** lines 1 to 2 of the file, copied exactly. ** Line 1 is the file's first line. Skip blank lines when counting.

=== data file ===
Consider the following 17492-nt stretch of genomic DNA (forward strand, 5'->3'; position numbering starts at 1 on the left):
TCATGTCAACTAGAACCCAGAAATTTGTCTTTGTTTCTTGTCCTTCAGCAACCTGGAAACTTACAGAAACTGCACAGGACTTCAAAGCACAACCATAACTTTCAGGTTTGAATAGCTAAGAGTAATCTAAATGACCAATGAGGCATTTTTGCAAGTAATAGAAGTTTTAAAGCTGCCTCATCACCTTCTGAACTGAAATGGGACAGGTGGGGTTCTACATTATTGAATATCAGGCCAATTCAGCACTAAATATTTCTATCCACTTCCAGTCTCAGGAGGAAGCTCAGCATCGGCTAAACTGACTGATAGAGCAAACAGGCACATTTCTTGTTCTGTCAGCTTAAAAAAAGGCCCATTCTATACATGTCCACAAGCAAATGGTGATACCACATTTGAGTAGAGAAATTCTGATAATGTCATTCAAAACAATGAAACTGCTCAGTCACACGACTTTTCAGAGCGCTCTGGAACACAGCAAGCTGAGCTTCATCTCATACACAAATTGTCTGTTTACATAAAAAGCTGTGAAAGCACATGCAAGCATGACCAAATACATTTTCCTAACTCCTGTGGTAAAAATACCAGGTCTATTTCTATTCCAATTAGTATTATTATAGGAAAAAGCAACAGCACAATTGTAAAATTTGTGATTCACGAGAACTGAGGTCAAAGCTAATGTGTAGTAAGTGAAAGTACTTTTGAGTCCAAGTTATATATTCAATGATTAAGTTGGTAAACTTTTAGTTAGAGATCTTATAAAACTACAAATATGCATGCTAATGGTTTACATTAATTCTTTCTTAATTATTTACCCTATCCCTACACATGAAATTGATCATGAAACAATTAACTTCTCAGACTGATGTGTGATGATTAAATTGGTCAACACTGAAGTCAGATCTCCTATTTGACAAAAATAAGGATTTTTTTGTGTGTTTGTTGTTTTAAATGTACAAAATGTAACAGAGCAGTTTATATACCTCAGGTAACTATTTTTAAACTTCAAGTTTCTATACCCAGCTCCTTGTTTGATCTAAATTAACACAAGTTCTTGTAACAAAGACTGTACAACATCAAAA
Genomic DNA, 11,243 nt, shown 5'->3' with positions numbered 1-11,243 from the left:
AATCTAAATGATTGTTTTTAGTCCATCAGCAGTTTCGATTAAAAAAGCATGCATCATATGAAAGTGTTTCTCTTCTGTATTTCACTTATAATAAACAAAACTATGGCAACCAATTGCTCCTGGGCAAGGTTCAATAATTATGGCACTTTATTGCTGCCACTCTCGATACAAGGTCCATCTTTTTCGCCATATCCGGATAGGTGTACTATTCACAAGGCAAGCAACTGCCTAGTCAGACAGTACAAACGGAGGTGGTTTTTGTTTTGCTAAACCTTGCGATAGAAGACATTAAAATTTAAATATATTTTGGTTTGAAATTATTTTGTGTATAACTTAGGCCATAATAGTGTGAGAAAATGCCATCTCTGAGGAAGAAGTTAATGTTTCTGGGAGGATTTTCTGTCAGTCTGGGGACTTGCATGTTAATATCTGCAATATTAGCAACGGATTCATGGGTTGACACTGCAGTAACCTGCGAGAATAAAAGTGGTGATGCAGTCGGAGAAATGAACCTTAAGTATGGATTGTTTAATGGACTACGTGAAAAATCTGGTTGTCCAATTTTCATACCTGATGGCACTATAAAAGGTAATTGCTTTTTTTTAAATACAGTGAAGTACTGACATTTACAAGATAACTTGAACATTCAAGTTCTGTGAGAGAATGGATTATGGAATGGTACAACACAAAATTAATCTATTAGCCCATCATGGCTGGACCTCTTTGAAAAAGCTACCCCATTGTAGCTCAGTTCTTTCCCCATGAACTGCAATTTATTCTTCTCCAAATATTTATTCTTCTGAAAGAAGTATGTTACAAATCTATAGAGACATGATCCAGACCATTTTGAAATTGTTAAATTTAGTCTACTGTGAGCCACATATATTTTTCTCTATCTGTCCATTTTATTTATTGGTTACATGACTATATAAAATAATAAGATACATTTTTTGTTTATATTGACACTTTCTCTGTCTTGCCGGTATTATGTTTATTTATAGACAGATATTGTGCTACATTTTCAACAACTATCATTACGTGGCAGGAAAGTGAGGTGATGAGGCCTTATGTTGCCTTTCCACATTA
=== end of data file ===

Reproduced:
Consider the following 17492-nt stretch of genomic DNA (forward strand, 5'->3'; position numbering starts at 1 on the left):
TCATGTCAACTAGAACCCAGAAATTTGTCTTTGTTTCTTGTCCTTCAGCAACCTGGAAACTTACAGAAACTGCACAGGACTTCAAAGCACAACCATAACTTTCAGGTTTGAATAGCTAAGAGTAATCTAAATGACCAATGAGGCATTTTTGCAAGTAATAGAAGTTTTAAAGCTGCCTCATCACCTTCTGAACTGAAATGGGACAGGTGGGGTTCTACATTATTGAATATCAGGCCAATTCAGCACTAAATATTTCTATCCACTTCCAGTCTCAGGAGGAAGCTCAGCATCGGCTAAACTGACTGATAGAGCAAACAGGCACATTTCTTGTTCTGTCAGCTTAAAAAAAGGCCCATTCTATACATGTCCACAAGCAAATGGTGATACCACATTTGAGTAGAGAAATTCTGATAATGTCATTCAAAACAATGAAACTGCTCAGTCACACGACTTTTCAGAGCGCTCTGGAACACAGCAAGCTGAGCTTCATCTCATACACAAATTGTCTGTTTACATAAAAAGCTGTGAAAGCACATGCAAGCATGACCAAATACATTTTCCTAACTCCTGTGGTAAAAATACCAGGTCTATTTCTATTCCAATTAGTATTATTATAGGAAAAAGCAACAGCACAATTGTAAAATTTGTGATTCACGAGAACTGAGGTCAAAGCTAATGTGTAGTAAGTGAAAGTACTTTTGAGTCCAAGTTATATATTCAATGATTAAGTTGGTAAACTTTTAGTTAGAGATCTTATAAAACTACAAATATGCATGCTAATGGTTTACATTAATTCTTTCTTAATTATTTACCCTATCCCTACACATGAAATTGATCATGAAACAATTAACTTCTCAGACTGATGTGTGATGATTAAATTGGTCAACACTGAAGTCAGATCTCCTATTTGACAAAAATAAGGATTTTTTTGTGTGTTTGTTGTTTTAAATGTACAAAATGTAACAGAGCAGTTTATATACCTCAGGTAACTATTTTTAAACTTCAAGTTTCTATACCCAGCTCCTTGTTTGATCTAAATTAACACAAGTTCTTGTAACAAAGACTGTACAACATCAAAA